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I just found the notes for a paper I wrote in 1980 for my Child Psychology class at Middlesex County College.
Me:  “What is the moon made of, Danielle?
Danielle:  “A circle.”
Me:  “What is the circle made of?”
Danielle: “Don’t bother me, I’m very busy.”
          Danielle is three years old.  She was born in Bogota, Columbia, and was adopted by my sister Mickey and brother-in-law Herbie when she was 18 months old.
          Danielle is the baby of the family.  Her two older brothers are college students.  Her parents own a dress shop and Danielle attends a Montessori nursery school. 
          Danielle’s birth father was a married Columbian man who had an affair with a young girl.  They had two children.  Danielle’s sister is four years old; her whereabouts are unknown.  Their mother deserted the girls when Danielle was an infant and since her father could not care for them personally, he boarded them out.
          My sister and her husband were anxious to adopt a child.  They found that there were children in Bogota who were available for adoption.
          At the Columbia Embassy in New York they met Clara and Ernesto, a couple who were born in Bogota and were going back to visit.  They made plans to travel to Bogota together and Clara and Ernesto promised to help Mickey and Herbie all they could.
          Mickey and Herbie spent three weeks in Bogota.  They visited several   orphan asylums, but couldn’t find the child they wanted.
          The day before they were to leave for home, they received a telephone call from a cab driver they had met.
          “I understand that you’re looking for a child,” he said.  “I have and 18-month-old girl for you.  She has no mother and her father wants to give her up for adoption.  Can you meet us now?”
          Mickey and Herbie called Clara and Ernesto, who came along and acted as interpreters. 
          Danielle was wearing a blue poncho, a dish towel in lieu of a diaper, and little plastic shoes.  Her body was covered with bruises. She held her arms out to my sister.  Mickey picked her up and two tears rolled down Danielle’s face.
          “This is it,” Mickey said.  “This is my baby.”
          Three months passed before they were able to make all the arrangements to bring Danielle to the United States.  In the meantime, Danielle lived with Clara’s sister, who had a home in Bogota.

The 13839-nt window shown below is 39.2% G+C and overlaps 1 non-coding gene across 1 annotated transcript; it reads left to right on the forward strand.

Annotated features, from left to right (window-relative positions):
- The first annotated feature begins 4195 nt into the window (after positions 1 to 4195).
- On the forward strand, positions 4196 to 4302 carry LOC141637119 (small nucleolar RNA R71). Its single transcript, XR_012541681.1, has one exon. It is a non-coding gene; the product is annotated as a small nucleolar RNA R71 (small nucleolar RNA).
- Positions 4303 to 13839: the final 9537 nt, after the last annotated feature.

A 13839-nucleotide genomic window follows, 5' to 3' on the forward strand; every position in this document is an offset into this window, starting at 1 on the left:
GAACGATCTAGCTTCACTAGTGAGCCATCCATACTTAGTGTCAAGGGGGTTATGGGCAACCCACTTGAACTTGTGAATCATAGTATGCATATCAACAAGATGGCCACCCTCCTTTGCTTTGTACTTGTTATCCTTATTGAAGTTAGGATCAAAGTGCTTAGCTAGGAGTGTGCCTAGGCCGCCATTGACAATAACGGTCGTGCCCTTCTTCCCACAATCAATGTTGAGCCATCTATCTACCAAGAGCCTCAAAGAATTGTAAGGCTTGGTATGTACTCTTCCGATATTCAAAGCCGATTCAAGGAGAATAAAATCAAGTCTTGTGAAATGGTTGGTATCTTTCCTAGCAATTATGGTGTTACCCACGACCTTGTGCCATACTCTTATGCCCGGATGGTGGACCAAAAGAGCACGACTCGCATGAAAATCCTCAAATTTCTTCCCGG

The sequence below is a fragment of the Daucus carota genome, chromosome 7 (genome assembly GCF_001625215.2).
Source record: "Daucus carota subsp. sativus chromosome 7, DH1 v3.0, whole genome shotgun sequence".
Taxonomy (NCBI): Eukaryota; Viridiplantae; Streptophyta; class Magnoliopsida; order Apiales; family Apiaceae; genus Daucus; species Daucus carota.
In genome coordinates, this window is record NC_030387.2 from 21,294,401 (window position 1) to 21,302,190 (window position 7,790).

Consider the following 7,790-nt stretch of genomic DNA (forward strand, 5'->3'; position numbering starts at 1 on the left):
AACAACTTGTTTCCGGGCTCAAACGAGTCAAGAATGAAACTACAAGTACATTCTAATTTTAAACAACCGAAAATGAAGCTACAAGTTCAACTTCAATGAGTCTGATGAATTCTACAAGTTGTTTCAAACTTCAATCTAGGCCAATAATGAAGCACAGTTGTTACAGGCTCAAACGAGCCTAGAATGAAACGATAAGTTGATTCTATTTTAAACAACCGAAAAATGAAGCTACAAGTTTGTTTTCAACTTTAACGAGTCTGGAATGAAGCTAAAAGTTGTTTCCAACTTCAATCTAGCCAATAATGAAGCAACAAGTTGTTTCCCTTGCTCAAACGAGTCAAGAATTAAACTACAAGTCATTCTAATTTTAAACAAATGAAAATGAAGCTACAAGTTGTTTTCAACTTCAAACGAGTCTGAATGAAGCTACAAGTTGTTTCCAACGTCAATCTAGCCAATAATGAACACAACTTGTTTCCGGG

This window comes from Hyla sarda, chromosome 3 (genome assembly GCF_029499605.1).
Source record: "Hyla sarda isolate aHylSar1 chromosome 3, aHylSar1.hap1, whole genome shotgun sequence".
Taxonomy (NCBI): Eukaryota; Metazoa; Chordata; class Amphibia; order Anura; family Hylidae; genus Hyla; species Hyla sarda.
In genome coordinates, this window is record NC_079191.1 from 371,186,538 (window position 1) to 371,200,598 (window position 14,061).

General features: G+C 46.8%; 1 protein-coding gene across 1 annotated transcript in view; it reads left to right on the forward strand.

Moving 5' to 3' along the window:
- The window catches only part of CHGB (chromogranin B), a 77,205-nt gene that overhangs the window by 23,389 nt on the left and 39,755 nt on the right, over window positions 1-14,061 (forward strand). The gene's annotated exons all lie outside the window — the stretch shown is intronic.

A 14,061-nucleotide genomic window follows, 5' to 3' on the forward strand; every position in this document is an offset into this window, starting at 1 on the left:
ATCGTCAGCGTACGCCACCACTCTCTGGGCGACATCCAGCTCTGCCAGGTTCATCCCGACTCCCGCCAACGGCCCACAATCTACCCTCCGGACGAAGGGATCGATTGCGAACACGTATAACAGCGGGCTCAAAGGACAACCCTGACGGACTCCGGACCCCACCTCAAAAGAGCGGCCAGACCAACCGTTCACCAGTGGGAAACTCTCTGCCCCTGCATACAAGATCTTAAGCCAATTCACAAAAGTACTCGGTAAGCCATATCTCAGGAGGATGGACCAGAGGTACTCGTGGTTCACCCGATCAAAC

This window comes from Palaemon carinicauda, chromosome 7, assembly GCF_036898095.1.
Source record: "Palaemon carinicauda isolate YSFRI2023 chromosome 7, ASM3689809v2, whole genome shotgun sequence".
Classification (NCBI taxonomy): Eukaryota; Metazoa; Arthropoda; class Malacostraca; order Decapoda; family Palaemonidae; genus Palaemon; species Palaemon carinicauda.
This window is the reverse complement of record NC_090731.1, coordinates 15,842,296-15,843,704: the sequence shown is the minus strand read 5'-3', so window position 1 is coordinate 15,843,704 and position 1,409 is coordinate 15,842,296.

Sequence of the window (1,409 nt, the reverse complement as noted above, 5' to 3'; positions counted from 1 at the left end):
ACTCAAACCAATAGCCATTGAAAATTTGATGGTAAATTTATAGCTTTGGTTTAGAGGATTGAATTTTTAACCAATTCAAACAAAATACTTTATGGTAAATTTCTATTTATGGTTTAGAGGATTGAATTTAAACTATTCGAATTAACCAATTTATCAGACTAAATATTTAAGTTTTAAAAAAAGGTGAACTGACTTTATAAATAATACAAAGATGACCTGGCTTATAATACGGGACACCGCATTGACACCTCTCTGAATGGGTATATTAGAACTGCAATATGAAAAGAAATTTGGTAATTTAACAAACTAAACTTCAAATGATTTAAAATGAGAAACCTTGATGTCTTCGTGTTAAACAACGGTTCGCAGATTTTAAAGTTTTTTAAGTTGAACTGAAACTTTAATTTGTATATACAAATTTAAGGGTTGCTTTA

One night I received a surprise phone call from Mickey.  “She’s here!  Come on over!”
          I drove to Mickey’s house and was greeted at the door by a tiny, beautiful 18-monthold girl who took my hand, led me to the couch and motioned for me to sit down.
          She sat on my lap, opened my pocketbook, took out my comb and mirror, and proceeded to comb her hair and mine.
          Despite the fact that she didn’t understand any English, Danielle managed to communicate very well.  Within a few weeks she understood what was said to her and in a few months she began to speak English.
          Danielle is now 39 inches tall and weighs 32 pounds. Her appetite is good and her pediatrician says that she’s in good physical health.
          When I arrived at their home to do this child study, I found Danielle sitting on a step, coloring with an orange crayon.
          “What color is your crayon?” I asked. 
          “Blue,” she said.
          I asked her to draw a picture of her family. She drew herself at the bottom of the picture, but close to the other family members and she included her dog Ghengis in the picture.
          He mother interfered. “She can do better than that,” Mickey said. “Draw the eyes, noses and mouths Danielle.”
          “It’s okay,” I said.  “It doesn’t matter.”
          Danielle then drew a picture of a swimming pool with eyes, a nose and a mouth.
          I drew a circle within a circle, a cross, a square and a triangle.  Danielle  copied them beautifully, but her triangle looked like a cross between a circle and a triangle.